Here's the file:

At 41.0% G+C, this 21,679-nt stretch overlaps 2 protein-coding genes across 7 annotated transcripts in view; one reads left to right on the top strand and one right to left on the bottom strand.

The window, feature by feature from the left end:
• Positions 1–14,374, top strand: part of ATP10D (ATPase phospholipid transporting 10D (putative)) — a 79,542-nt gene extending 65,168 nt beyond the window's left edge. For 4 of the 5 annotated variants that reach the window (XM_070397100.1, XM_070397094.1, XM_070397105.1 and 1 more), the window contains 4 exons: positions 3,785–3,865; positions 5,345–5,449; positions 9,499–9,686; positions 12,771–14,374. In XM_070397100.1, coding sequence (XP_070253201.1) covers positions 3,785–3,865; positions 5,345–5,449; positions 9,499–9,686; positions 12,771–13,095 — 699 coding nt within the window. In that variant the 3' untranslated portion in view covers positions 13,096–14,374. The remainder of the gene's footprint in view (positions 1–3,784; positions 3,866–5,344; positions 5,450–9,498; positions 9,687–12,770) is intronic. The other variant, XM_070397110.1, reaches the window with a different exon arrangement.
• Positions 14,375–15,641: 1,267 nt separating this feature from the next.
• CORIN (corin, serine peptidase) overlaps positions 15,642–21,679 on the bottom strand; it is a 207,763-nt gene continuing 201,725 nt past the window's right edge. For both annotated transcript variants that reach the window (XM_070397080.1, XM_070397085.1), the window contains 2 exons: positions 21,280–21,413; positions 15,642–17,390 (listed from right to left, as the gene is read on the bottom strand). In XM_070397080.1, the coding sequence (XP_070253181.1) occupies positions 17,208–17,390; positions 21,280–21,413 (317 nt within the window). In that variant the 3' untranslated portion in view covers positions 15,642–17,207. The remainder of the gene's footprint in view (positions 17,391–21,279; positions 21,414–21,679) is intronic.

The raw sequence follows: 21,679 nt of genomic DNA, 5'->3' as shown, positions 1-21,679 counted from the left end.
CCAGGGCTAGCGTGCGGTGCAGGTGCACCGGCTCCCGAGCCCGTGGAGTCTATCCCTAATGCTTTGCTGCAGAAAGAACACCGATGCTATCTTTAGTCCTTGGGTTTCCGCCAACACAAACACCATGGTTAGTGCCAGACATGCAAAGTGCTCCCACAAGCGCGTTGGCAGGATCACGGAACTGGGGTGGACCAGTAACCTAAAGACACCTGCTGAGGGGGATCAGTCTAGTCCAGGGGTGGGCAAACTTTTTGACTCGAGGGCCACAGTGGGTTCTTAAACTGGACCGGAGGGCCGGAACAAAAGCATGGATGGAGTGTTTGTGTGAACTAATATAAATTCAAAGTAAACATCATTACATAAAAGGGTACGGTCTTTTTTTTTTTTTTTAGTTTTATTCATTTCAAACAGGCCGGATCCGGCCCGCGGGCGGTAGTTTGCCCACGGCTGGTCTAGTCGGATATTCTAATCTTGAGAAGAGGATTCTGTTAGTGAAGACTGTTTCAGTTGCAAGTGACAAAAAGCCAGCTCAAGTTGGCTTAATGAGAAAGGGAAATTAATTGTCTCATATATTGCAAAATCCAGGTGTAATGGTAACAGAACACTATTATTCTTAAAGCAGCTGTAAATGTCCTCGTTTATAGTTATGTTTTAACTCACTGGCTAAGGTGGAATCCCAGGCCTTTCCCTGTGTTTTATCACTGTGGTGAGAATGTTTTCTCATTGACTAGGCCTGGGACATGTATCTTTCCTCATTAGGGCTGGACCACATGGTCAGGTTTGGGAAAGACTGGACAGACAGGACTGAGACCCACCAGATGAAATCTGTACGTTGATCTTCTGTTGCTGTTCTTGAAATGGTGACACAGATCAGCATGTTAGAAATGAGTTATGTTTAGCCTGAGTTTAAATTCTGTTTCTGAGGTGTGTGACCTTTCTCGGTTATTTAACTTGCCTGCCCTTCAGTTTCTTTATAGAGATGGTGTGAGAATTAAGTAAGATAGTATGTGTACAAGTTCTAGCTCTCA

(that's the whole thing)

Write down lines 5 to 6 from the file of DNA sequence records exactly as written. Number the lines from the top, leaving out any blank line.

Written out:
• CORIN (corin, serine peptidase) overlaps positions 15,642–21,679 on the bottom strand; it is a 207,763-nt gene continuing 201,725 nt past the window's right edge. For both annotated transcript variants that reach the window (XM_070397080.1, XM_070397085.1), the window contains 2 exons: positions 21,280–21,413; positions 15,642–17,390 (listed from right to left, as the gene is read on the bottom strand). In XM_070397080.1, the coding sequence (XP_070253181.1) occupies positions 17,208–17,390; positions 21,280–21,413 (317 nt within the window). In that variant the 3' untranslated portion in view covers positions 15,642–17,207. The remainder of the gene's footprint in view (positions 17,391–21,279; positions 21,414–21,679) is intronic.

The raw sequence follows: 21,679 nt of genomic DNA, 5'->3' as shown, positions 1-21,679 counted from the left end.